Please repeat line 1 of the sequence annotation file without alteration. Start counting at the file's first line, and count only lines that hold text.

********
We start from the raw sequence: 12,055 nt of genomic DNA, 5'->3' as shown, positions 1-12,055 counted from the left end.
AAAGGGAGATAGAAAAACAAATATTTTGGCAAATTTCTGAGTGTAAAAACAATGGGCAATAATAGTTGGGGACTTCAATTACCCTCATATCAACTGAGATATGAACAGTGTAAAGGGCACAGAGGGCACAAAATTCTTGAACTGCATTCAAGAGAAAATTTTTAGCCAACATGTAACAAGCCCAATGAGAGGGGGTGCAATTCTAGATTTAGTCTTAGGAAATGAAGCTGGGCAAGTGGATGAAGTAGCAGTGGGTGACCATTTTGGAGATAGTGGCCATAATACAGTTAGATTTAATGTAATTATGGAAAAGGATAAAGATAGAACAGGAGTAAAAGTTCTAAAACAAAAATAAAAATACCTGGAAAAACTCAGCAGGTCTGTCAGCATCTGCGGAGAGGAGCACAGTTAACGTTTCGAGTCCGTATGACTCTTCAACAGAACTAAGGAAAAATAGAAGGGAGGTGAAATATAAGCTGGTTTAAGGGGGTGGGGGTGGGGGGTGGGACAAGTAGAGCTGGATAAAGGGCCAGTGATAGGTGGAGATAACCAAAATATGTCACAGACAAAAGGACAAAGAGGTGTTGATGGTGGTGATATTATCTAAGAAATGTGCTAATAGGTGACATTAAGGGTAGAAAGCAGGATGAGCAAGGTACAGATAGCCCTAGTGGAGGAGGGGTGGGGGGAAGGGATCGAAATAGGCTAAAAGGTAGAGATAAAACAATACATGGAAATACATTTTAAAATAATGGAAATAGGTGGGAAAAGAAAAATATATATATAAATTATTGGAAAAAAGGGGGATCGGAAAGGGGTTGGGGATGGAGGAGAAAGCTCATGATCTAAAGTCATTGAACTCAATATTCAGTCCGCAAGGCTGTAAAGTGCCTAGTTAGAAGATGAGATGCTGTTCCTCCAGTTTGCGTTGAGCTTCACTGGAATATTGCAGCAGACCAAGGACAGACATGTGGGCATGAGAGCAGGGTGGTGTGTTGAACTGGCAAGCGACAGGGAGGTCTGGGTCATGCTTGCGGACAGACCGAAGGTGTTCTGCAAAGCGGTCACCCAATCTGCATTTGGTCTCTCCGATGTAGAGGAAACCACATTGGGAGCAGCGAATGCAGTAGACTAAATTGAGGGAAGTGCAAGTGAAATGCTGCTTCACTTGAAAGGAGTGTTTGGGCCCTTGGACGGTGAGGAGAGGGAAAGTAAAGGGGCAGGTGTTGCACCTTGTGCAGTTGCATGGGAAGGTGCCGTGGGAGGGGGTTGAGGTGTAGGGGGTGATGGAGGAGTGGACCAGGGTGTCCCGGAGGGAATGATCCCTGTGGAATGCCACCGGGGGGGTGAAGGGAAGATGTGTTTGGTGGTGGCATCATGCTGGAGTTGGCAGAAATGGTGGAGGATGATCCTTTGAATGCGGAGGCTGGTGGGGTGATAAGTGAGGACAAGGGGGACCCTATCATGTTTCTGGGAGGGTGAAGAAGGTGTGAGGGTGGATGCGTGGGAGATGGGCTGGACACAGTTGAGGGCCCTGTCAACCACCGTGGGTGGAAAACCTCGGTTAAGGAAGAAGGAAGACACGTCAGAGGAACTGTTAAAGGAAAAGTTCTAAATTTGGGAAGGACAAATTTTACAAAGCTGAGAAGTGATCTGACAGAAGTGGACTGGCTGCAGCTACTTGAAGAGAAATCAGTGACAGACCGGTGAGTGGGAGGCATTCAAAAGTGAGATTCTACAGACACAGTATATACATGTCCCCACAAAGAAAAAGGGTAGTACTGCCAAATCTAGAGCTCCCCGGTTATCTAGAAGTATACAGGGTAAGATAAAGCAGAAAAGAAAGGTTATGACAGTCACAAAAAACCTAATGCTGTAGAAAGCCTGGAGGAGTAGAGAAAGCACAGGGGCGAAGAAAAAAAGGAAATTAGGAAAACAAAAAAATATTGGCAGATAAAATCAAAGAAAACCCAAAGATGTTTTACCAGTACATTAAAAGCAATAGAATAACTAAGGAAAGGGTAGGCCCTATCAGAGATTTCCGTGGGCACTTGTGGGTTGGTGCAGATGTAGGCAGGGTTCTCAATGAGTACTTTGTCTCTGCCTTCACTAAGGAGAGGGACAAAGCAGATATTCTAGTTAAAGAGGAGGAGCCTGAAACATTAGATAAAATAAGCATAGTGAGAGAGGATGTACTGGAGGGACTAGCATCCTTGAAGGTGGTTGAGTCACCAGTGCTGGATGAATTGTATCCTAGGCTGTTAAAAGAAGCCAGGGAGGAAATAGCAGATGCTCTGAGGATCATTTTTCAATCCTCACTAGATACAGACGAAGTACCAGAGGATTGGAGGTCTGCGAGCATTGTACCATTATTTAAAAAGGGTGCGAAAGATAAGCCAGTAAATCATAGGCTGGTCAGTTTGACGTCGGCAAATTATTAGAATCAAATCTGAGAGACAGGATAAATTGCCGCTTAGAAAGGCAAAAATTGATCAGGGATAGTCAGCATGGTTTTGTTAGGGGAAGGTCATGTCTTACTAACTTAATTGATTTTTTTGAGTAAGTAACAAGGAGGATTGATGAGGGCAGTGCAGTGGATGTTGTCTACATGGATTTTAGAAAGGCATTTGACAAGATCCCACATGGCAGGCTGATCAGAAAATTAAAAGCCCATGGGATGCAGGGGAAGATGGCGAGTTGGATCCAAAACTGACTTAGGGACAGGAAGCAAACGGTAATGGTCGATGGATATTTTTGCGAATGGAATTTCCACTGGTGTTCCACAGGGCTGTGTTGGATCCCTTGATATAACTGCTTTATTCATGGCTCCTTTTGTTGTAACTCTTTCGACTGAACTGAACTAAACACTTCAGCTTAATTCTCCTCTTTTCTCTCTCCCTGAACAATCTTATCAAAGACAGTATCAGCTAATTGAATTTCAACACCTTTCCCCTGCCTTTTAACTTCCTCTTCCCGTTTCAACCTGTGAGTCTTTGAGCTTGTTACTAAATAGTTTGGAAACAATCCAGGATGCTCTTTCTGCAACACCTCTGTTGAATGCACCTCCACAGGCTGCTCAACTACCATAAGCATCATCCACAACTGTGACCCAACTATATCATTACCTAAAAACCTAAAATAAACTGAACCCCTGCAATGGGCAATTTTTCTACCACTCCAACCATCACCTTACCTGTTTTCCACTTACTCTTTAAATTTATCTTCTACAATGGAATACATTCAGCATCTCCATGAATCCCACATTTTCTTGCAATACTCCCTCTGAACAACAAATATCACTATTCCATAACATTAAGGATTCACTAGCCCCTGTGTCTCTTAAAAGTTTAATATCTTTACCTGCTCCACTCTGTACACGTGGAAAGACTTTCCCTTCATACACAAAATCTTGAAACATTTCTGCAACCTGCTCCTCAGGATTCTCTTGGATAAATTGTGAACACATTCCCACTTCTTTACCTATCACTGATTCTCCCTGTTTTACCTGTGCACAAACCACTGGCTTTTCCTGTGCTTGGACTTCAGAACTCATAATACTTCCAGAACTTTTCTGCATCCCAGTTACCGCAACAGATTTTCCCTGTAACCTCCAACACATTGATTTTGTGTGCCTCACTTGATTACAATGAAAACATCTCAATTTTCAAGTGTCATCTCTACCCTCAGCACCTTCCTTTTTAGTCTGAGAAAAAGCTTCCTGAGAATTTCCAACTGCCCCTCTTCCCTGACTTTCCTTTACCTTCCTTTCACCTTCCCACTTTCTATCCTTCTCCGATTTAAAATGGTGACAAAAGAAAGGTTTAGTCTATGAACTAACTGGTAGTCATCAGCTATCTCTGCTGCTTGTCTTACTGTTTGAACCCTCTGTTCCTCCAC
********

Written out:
We start from the raw sequence: 12,055 nt of genomic DNA, 5'->3' as shown, positions 1-12,055 counted from the left end.